By Chet Yarbrough
Narrated by Carrington MacDuffie
Lisa Randall believes the Large Hadron Collider (LHC) is one of the wonders of the world, competing with the pyramids of Egypt in its colossal achievement. Located near the border of France and Switzerland, it is the largest construction project ever built.
“Knocking on Heaven’s Door” is the story of the Collider’s creation, inner workings, and scientific objectives. It is also a story of America’s loss of leadership in science.
Randall explores physics, sciences conflict with religion, the process of scientific research, and somewhat ineptly, the near economic collapse of the financial world in 2007/2008.
Randall’s information about LHC inspires one to visit the site, near Geneva, Switzerland. Her description is of a 17 mile tunnel that is the coldest and largest vacuum on earth. This tunnel is capable of hurtling neutrons in opposite directions at near speeds of light that result in particle collisions. The colliding neutrons explode into constituent parts.
These fundamental elements are cataloged by a trigger mechanism embedded in a complex software program that is designed to focus on unique particle characteristics. The idea of such a complex automated analytic system staggers belief and imagination.
How is it possible to control a neutron? What is the point of causing neutron collisions? Why should anyone care about particles of matter that cannot be seen?
Randall, as a physicist, does a fairly good job of answering those questions for a non-scientist. Neutrons are a chosen accelerator particle because they are divisible. Neutron control is exercised by magnets around an elliptical tunnel that push and pull neutrons to keep them in line at an accelerating pace. Neutrons are made of smaller elements, many of which are scientifically proven through repeated smaller centripetal experiments. These smaller colliders could not achieve the segmenting explosive force of the LHC; i.e. at lower neutron acceleration, some parts of a neutron could not be segmented or experimentally identified. Einstein’s balance between energy and mass before and after neutron collisions did not balance which suggests that some elements of the neutron had not been identified. The imbalance may be the Higgs-boson particle.
This is where the picture gets a little fuzzy for the dim-witted (meaning this reviewer). The Higgs-boson particle is sometimes called the God particle. It is surmised to be the glue or medium of mass in the universe; i.e. maybe the key to dark matter and energy that make up 75% of the known universe.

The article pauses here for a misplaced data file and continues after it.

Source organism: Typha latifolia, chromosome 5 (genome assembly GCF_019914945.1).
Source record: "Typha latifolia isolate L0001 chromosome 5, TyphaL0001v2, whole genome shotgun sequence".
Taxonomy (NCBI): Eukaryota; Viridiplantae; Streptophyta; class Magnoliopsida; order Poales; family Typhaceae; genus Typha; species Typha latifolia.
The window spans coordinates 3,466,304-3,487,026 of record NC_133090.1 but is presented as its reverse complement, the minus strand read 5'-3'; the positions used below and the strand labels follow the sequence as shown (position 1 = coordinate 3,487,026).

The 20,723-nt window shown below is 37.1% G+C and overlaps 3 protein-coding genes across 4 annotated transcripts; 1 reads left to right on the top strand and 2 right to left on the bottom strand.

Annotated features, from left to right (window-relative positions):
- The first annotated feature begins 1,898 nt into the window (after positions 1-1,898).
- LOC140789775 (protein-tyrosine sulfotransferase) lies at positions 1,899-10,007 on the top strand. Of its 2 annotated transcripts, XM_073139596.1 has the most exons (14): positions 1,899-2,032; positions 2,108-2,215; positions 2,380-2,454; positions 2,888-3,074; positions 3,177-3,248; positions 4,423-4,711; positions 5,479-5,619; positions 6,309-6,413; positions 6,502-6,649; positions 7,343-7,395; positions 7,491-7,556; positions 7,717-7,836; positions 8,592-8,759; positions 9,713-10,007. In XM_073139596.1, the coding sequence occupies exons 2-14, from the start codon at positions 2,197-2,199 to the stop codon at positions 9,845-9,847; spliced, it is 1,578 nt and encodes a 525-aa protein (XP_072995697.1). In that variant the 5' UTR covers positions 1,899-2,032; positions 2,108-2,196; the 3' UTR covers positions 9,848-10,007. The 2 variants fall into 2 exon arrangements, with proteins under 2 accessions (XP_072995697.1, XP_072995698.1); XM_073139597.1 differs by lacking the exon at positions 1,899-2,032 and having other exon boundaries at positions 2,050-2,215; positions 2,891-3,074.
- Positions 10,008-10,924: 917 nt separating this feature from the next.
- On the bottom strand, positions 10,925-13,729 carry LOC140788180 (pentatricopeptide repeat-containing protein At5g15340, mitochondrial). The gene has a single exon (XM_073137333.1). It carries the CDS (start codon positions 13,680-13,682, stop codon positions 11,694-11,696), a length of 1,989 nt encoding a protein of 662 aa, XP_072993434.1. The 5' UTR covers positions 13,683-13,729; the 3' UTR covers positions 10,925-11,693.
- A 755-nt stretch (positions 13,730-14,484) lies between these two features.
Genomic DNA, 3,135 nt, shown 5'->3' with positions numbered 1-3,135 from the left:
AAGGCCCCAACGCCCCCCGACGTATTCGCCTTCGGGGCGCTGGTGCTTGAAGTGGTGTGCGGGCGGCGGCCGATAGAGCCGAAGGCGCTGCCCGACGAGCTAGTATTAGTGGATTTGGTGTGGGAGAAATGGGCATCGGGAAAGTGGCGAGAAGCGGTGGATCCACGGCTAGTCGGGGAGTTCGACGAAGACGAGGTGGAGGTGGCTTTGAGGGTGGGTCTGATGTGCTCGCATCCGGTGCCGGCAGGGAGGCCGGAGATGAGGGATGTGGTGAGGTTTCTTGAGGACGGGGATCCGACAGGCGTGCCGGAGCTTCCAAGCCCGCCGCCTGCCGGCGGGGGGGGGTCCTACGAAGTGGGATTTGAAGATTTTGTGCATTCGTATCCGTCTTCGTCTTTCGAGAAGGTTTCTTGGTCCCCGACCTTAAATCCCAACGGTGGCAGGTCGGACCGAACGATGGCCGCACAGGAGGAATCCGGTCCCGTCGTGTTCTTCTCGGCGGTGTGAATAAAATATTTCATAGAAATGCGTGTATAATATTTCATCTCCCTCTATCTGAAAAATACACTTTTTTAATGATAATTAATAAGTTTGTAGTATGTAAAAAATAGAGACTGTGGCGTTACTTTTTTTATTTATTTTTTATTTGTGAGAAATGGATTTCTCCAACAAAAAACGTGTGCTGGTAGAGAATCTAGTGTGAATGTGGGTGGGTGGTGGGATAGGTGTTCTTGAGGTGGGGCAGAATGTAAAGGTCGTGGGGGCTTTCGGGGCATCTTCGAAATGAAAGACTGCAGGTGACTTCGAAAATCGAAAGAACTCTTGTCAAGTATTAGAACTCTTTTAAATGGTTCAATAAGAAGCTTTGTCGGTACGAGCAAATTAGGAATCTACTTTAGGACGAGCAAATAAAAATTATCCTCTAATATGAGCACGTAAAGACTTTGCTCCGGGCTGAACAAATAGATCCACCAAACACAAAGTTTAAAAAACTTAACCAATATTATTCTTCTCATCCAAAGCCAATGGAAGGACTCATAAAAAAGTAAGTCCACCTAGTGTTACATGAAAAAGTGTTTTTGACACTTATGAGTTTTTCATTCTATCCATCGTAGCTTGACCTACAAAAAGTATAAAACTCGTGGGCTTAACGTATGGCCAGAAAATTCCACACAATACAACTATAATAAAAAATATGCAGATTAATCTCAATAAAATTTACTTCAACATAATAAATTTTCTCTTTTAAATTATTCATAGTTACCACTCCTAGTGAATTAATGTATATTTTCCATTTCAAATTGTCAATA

Higgs-boson is the catalyst for agglomeration of particles into what we see as mass. However, Randall does not correlate the discovery of Higgs-boson with revelation about dark matter or dark energy. Toward the end of her book, the narration turns to WIMPS (weakly interactive massive particles) as a primary element of dark matter and energy. Randall believes the LHC may be the vehicle to test the existence of WIMPS but detection because of the weak force nature of WIMPS is the biggest obstacle to discovery. Presumably a WIMP is not a Higgs-boson particle. The more this reviewer reviews, the less this reviewer knows.
The consequence and benefit of finding Higgs-boson is unknown which is the bête noir of pure science. (Higgs-boson identified on July 4th, 2012 at the LHC.) Scientists seek to know for the sake of knowledge; not necessarily for its practical consequence. Is it important? Was Einstein’s pure science important? Hiroshima and Nagasaki answer that query.
A quibble one may have with Randall’s book is that she digresses into derivative finance to suggest that more scientific analysis would obviate the kind of financial disaster that occurred in 2007. She suggests that proper analysis of real estate derivatives would have stopped the madness. The naiveté of that argument is that there were a few that saw the collapse coming but their scientific analysis only convinced a small number of people. Few financial “geniuses” chose to believe real estate derivatives were a financial instrument of destruction. How different is that from the scientific community’s position on global warming?
Scientific analysis misses part of what makes human’s human; i.e. minds can know something and still act irrationally; not to mention, rationality is often in the mind of the beholder. Randal admits as much in writing about beauty and truth and clearly notes that they are not necessarily equivalent because of human subjectivity. If one can make millions of dollars off a quant’s mistaken calculations, what incentive does that person have to ignore the opportunity?
Randall convinces one of the formidable reality of the LHC and its potential contribution to science. America may have missed a chance to be a leader rather than follower of one of the 21st century’s great contributions to science, the Large Hadron Collider.